Santorum's willingness to fight to the end comes with risks

Santorum speaks outside of the Supreme Court in Washington, D.C., March 26, 2012, as the court began three days of arguments on the health care law signed by President Barack Obama. AP Photo/Charles Dharapak

Rick Santorum
AP Photo/Charles Dharapak

This article originally appeared on RealClearPolitics.

Almost no one expected Rick Santorum to get this far.

After all, the former Pennsylvania senator spent the first six months of his bid for the Republican presidential nomination as an under-funded, under-organized, and under-polling sideshow, someone who was discounted privately by his Republican rivals and the media alike.

But with 11 states now in the win column, Santorum has made Mitt Romney scrap for nearly all of his victories and surely has caused more than a few sleepless nights at the front-runner's campaign headquarters in Boston.

Nonetheless, Romney has amassed a substantial lead in the delegate count as April nears, a month that offers several opportunities for him to take a major step toward becoming the nominee. And conservatives who had long been skeptical of him are beginning call more loudly for the party to unite around the former Massachusetts governor.

This dynamic is an unpleasant one for Santorum, not only because of its implications for 2012 but because it raises an important long-term question for him: Is he risking his future in the party by continuing to run an aggressive campaign against the likely nominee?

South Carolina Sen. Jim DeMint threatened to open the floodgates against Santorum last week when he heaped praise on Romney and said that his remaining GOP opponents should assess whether they can still win.

"If they can't, the best thing they can probably do is to help the one who is going to win," DeMint said.

On Sunday, Mississippi Gov. Haley Barbour -- who, like DeMint, has not endorsed Romney -- upped the ante by suggesting that the front-runner would become the nominee "unless he steps on a landmine."

The inevitability argument is one that Santorum argues is hollow, insisting that he can still win the 1,144 delegates required to seal the nomination on the first ballot. "We have just as good a chance of getting to [the delegate threshold] as he does," he told the National Review.

But Santorum is finding fewer prominent Republicans who defend that view.

While many political observers have circled April 24 as the date on which a Santorum loss in his home state would leave him little choice but to step aside, a more immediate day of reckoning could come next Tuesday when Wisconsin, Maryland, and Washington, D.C., hold their primaries.

Santorum has little chance of victory in the latter two contests, and has recently downplayed his chances of winning in Wisconsin; an 0-for-3 showing that day will surely increase the calls for him to step aside, or at the very least to tone down the rhetoric against Romney.

Former Iowa Republican Party Chairman Steve Grubbs, who helmed Herman Cain's campaign in the nation's first voting state, said that Santorum's future in the GOP will be enhanced if he goes into the convention as a vital player but warned that he must be careful to avoid perceptions that he is "hanging on for his own ego."

"I think it's important that it does not appear that he's making it personal," Grubbs said. "At the convention, he has to show a unified front. That's pretty difficult if it draws to a bitter end, so being more positive and issue-oriented will improve his stature."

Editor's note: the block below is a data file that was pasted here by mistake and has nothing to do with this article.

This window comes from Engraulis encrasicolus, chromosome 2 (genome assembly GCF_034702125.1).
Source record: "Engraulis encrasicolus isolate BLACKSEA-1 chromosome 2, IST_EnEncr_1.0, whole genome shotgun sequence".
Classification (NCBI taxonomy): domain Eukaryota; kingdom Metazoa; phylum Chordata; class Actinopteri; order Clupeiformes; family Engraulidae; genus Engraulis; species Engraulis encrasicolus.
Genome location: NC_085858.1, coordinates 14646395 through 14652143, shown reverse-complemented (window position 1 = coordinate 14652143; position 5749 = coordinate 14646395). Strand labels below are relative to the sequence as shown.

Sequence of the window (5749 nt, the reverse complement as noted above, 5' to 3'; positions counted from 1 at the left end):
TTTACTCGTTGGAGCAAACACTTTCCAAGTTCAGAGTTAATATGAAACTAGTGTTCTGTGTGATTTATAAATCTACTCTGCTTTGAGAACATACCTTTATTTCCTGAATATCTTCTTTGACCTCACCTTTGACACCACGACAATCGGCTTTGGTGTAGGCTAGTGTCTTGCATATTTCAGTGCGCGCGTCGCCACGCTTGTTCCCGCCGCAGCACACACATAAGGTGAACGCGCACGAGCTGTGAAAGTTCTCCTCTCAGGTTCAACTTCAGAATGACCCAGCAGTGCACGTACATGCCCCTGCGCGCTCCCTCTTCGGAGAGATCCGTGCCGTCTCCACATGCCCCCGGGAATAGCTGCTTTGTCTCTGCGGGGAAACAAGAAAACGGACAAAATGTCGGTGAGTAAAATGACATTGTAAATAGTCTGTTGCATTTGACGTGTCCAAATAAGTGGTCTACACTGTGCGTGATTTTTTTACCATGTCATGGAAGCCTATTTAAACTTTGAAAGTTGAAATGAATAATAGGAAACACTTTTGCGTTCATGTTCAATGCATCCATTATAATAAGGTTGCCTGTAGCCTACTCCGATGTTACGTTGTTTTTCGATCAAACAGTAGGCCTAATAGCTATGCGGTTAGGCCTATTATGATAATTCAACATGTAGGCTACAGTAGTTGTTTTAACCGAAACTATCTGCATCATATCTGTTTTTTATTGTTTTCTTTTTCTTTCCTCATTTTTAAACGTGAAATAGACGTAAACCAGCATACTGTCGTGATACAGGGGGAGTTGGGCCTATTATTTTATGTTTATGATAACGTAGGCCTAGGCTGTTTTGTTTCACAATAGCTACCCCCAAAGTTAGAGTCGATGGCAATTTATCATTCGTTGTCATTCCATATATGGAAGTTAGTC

Neutral Republicans are concerned that Santorum is diminishing Romney's chances of beating President Obama in the fall, a concern that has grown given Santorum's combative posture after winning Saturday's Louisiana primary.

In Wisconsin the next day, Santorum called Romney "the worst Republican in the country to put up against Barack Obama." And during an appearance Monday on the steps of the Supreme Court, he said the Republican front-runner was "uniquely disqualified to make the case" against Obama's health care reform law.

"Sen. Santorum's presence in the race isn't as big of a problem for the party as his tactics," said one officially unaligned Republican strategist. "He has long since stopped consistently offering a positive vision and instead focused on the most childish and counter-productive attacks possible on the likely nominee. I get running hard to the finish line, but people aren't going to forget the manner in which he did it."

Whenever Santorum has been asked about his ambitions beyond 2012, he has insisted that his entire focus is on winning this time around.

But unlike 68-year-old Newt Gingrich, Santorum is expected to remain in the thick of the fray in the coming years. Only 53, the former senator has proven his tenacity as a campaigner and earned a strong following within the conservative movement.

Despite his refusal to acknowledge the steep odds posed by the delegate math, Santorum has become increasingly open about at least one fallback plan.

Asked in an interview Monday with David Brody if he would consider being Romney's running mate, Santorum responded that he would "of course" do so.

The only problem: Romney has publicly downplayed the prospect of tapping Santorum for VP, and the deep Republican bench further underscores the unlikelihood of such a move.

But with more than 250 delegates to his name already and a solid claim to the title of chief Romney alternative in the 2012 primary fight, Santorum still wields plenty of clout.

  • Scott Conroy On Twitter»

    Scott Conroy is a National Political Reporter for RealClearPolitics and a contributor for CBS News.

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